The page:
FILE—Journalism students attend an in-person class on Sept. 22. (Photo by Josh Nikkolai S. Bravo/ The Varsitarian)

RAPID inflation is putting additional burden on Thomasians already struggling financially as UST has begun limited face-to-face classes, students told the Varsitarian.

Inflation hit 6.9 percent in September 2022, the highest in nearly four years, according to the Philippine Statistics Authority. National Statistician Dennis Mapa said the acceleration was due to food and non-alcoholic beverages, which rose by 7.4 percent from the previous month.

Jemae Joy Camba, a student with irregular schedule (SWIS) from the College of Education, said despite lifestyle changes, her monthly allowance is not enough for her needs.

Noong senior high ako, naka-dorm din ako, allowance ko 20,000, pero napapagkasya ko a month. Ngayon, hindi umaabot ng isang buwan,” she said.

Camba rents in a dormitory on Lacson Ave. worth P5,000 monthly and travels home to Pangasinan when online classes prolong. She is frustrated that the full face-to-face classes have not been implemented yet.

Nung first year ako, gusto ko talaga ng face to face kasi nakakapagod na [ang online]. Okay naman limited face to face at first, kaso ‘yung pagiging limited ay sobrang limited. Parang ngayong nag-dodorm ako, nasasayangan ako. Next face to face ko, November pa. Anong gagawin ko sa buong October?” she said.

Ysabelle Ablen, a SWIS from the Faculty of Arts and Letters, said living separately from family is a daily struggle, especially in budgeting.

[N]aramdaman ko kung paano mag-budget and kung ano ‘yung mga need talaga unahin sa hindi. Once kasi pala talaga na mag-isa ka na lang na magha-handle, wala kang ibang magagawa kundi mas unahin ‘yung important things kesa sa mga wants,” she said.

Blended learning for Ablen continues to be a burden because she has to spend on commuting and prepaid load.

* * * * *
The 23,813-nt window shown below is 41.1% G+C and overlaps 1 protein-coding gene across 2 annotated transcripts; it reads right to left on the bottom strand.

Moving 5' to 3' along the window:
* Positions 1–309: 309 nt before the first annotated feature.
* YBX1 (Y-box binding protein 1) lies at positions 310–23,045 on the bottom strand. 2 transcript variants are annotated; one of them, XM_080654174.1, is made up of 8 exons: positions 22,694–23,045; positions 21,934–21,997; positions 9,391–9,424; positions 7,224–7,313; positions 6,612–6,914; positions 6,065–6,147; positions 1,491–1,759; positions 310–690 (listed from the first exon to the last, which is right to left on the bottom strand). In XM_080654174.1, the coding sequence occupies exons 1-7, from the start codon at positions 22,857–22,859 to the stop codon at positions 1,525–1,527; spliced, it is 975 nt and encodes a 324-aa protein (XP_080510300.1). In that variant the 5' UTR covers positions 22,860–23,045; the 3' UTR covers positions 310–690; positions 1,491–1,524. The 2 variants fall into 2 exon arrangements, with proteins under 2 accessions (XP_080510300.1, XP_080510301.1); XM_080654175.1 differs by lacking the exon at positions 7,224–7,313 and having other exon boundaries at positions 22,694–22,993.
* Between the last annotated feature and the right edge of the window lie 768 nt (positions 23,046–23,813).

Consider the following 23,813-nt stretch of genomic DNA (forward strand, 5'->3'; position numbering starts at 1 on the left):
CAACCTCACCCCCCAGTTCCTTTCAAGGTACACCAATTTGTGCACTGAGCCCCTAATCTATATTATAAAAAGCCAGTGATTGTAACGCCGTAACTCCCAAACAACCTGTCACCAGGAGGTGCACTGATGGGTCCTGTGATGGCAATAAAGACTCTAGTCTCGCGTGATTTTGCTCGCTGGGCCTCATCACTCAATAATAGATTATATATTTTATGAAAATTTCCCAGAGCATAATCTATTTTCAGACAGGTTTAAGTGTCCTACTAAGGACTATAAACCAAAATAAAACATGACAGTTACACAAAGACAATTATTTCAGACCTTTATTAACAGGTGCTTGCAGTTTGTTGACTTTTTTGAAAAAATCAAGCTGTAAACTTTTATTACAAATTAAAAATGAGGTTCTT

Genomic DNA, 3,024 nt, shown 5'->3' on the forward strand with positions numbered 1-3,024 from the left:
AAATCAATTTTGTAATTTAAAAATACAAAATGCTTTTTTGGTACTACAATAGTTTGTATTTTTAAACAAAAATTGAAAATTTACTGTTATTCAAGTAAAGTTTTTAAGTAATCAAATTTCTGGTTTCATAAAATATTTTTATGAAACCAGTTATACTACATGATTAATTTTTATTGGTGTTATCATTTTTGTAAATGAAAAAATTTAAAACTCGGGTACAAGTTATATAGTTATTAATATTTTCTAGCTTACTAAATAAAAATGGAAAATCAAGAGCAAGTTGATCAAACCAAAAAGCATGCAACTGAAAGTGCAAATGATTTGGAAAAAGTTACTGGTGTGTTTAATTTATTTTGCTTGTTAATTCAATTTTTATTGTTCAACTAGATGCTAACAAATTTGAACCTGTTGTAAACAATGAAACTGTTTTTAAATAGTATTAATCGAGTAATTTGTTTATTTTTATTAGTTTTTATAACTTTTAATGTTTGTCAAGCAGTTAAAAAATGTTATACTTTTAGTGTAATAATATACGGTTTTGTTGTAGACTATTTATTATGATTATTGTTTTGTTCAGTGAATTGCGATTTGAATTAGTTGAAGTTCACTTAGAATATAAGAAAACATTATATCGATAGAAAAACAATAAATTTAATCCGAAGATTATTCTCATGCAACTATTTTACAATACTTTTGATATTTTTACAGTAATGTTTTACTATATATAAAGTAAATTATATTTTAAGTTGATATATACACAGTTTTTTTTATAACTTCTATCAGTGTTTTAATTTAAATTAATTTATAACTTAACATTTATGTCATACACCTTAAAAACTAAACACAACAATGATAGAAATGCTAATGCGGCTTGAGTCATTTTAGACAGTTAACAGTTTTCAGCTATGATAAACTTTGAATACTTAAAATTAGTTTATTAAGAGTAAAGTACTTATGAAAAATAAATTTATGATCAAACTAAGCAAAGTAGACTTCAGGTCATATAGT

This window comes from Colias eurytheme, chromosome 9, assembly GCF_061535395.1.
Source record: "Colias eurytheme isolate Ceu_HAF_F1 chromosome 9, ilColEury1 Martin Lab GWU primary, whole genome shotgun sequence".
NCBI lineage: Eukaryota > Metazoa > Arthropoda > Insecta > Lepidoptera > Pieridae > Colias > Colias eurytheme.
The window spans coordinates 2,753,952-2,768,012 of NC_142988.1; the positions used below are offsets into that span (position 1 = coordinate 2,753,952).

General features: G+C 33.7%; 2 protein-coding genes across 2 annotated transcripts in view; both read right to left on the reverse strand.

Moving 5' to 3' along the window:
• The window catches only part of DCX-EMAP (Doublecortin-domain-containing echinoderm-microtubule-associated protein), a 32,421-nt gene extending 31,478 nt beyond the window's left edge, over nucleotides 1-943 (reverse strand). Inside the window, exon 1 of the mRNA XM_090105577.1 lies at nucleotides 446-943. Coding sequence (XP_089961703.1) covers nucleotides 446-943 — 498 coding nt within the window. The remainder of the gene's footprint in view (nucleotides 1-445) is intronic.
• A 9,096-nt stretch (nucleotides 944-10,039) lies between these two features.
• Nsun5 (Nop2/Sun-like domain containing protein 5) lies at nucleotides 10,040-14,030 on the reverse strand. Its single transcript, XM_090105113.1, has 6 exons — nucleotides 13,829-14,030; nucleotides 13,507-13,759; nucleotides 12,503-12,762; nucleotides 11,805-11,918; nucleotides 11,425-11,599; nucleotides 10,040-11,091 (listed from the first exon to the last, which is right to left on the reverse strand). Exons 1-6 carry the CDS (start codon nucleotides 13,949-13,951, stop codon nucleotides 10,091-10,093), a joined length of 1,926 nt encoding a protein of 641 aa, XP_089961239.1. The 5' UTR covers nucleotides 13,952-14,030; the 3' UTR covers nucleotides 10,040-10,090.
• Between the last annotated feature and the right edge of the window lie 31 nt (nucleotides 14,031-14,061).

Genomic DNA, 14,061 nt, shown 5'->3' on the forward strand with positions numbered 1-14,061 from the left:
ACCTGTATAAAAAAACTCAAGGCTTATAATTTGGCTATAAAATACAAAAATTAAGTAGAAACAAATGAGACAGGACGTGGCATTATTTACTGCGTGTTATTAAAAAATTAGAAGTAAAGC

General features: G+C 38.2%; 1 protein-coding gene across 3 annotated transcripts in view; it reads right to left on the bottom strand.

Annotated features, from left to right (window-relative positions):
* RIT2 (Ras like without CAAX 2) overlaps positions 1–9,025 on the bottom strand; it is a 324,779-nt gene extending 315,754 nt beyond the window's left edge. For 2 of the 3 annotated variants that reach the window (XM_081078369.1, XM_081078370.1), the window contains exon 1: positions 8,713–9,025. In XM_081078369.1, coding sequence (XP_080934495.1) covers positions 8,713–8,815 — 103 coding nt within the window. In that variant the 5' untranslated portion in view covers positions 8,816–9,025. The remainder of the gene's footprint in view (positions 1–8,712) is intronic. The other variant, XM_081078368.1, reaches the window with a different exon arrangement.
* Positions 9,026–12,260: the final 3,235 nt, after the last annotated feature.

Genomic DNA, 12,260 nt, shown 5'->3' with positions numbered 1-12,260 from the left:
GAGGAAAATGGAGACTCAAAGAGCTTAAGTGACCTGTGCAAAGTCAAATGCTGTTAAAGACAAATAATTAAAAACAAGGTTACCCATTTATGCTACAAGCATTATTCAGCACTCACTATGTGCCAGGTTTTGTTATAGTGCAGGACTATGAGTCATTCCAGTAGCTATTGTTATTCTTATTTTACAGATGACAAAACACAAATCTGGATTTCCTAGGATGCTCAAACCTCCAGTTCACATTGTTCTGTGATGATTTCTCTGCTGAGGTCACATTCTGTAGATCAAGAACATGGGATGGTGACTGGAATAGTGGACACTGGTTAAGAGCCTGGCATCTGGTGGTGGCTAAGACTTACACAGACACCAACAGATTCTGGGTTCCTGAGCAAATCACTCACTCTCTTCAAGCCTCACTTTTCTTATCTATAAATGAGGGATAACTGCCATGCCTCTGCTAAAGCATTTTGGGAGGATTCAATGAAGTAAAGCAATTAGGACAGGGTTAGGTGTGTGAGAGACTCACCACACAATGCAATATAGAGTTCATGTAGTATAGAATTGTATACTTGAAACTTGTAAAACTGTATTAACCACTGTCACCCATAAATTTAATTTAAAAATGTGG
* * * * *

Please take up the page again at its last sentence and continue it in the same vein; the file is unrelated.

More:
Sobrang sayang kasi isang subject lang ‘yong papasukan per day. For example, sa first subject, face to face, tapos second subject biglang online. Parang ang hirap kasi aside sa gastos sa transportation, need pa magpa-load para makasali sa next class,” she said.

Adding to financial woes for students are laboratory and culinary equipment needed in their fields, which could cost double digits.

Adrienne Grace Alvarez, a sophomore at the College of Tourism and Hospitality Management, struggles to produce academic-related materials due to the high prices of culinary products.

“I have spent almost P30,000 on academic-related expenses already: P15,000 for uniform costs and the other P15,000 for the ingredients that I needed. It is difficult kasi ang taas ng prices ng mga bilihin dahil nga sa inflation,” she said.

Cassandra Joyce Herrera, a sophomore from the College of Nursing, grapples with budgeting daily expenses and equipment for her hospital duties.

Sa nursing, ang ni-require samin is stethoscope. Diba hindi naman kagandahan ang healthcare system dito? ‘Pag pumupunta kami sa mga pinag-dudutyhan namin na hospital, walang pang-BP, thermometer, mga tissue, gauze, mga cotton buds. Kaya kami bumibili ng mga ganon,” she said.